The Brain Resource Center is located on the 8th floor of the Center for Health and Healing. 

You’re invited to a special screening of Una Vida: A Fable of Music and Mind

Una Vida Movie Poster

You are invited to a very special screening of the award-winning movie Una Vida: A Fable of Music and The Mind.

The film is based on the book written by Nicolas Bazan, M.D., Ph.D., internationally known neuroscientist and born storyteller.

Recently previewed in Portland as part of the OHSU Brain Institute’s Brain Awareness Lecture Series, Dr. Bazan is hosting a special showing of the film in honor of and as a benefit for the Alzheimer’s Association, Oregon Chapter.

Details:

Monday, April 27, 7:00 p.m.
Location: OMSI Empirical Theater
1945 SE Water Avenue, Portland

Ticket Cost: $20 (all proceeds beyond costs will be donated to the Alzheimer’s Association, Oregon Chapter)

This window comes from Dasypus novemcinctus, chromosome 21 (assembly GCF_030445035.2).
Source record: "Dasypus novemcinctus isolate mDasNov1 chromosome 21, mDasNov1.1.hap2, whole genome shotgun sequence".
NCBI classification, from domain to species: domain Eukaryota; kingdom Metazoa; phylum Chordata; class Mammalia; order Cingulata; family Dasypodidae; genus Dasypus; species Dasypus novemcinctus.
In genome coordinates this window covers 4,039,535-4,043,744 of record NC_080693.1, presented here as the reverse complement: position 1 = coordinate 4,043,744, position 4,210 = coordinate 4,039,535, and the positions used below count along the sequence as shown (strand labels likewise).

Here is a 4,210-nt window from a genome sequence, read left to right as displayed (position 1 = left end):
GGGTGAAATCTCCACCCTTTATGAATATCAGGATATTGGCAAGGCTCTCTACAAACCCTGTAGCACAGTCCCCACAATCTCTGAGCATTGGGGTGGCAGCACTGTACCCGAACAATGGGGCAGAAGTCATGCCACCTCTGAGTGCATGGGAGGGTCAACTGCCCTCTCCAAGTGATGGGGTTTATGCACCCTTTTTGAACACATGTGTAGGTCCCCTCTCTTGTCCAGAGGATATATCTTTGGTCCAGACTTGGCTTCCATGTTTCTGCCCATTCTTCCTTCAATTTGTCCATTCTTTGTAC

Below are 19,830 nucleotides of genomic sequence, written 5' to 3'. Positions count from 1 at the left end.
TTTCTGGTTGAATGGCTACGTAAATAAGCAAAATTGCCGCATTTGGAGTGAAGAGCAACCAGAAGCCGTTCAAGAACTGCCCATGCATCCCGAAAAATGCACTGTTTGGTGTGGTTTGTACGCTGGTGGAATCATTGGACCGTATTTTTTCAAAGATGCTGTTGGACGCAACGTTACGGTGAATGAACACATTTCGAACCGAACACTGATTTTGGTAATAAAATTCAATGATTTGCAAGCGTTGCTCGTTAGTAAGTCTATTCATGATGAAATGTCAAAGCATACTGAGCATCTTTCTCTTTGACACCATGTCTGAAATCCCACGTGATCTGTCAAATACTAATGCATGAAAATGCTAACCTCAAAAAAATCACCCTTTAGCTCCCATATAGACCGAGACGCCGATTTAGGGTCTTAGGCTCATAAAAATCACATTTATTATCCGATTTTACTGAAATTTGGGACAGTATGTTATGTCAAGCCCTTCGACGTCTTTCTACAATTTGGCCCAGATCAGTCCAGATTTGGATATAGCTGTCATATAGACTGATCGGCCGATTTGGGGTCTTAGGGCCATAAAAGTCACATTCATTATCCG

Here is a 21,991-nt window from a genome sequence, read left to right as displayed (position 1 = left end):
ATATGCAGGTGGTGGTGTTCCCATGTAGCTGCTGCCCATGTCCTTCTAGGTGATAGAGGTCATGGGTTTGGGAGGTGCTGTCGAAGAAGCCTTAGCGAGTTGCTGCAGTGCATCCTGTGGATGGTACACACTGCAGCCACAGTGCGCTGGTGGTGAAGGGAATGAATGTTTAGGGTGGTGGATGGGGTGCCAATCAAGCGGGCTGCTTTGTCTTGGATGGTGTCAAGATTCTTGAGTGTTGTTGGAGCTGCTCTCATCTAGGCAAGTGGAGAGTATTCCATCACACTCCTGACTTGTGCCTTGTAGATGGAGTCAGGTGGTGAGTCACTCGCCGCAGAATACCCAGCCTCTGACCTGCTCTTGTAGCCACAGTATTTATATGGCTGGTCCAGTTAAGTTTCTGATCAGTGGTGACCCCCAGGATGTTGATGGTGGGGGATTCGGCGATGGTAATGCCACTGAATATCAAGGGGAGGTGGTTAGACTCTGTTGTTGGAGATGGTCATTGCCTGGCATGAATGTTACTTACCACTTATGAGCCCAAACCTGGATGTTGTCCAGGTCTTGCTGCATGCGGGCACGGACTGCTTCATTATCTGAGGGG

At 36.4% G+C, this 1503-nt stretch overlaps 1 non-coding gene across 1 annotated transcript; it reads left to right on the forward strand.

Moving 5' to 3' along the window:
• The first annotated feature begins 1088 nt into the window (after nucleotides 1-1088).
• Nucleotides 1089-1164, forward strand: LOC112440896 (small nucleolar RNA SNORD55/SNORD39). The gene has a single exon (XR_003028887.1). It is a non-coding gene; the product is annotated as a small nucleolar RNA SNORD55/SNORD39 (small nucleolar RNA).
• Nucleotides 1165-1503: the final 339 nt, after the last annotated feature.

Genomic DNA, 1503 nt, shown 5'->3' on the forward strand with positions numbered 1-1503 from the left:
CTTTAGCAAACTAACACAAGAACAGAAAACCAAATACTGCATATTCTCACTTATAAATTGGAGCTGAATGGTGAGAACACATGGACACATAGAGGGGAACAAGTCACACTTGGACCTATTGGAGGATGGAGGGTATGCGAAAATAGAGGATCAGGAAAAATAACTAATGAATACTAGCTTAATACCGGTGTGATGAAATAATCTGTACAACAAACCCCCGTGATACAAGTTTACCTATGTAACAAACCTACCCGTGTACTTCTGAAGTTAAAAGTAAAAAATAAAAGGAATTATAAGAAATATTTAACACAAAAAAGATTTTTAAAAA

Seating is limited so get your tickets today!

The movie will be followed by a panel discussion with three neuro-experts:

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For questions, please contact Kate Stout, stoutk@ohsu.edu or 503-494-0885.

Family touched by Alzheimer’s gives back

Barbara Sloop shared her story at the 2012 Guild Luncheon.

Richard Sloop, M.D., was diagnosed with Alzheimer’s disease in the late 1990s. The news hit the family hard, and raised serious questions: How do we handle care? What will be required?

Dr. Sloop, a 1956 graduate of the OHSU School of Medicine (then called the University of Oregon Medical School) had been a successful surgeon in Salem for more than thirty years and raised five children with his wife, Barb.

“It was like hitting a brick wall,” said Barb Sloop. “I had no idea how to move forward. I had to learn about being a caregiver.”

The family renewed their connection with OHSU when Dr. Sloop became a patient of neurologist Lisa Silbert, M.D., M.C.R.Joe Quinn, M.D., and many others.

After Dr. Sloop passed away in 2007, the family wanted to give back. In addition to donating money and making provisions in her will to support OHSU research that will someday lead to a cure for Alzheimer’s disease, Barbara wanted to help other families hitting that post-diagnosis “brick wall.”

The Sloop family in 2005.

Barb suggested to Dr. Quinn, “I think we should start a program for families like ours. We need to help the families of newly diagnosed patients.”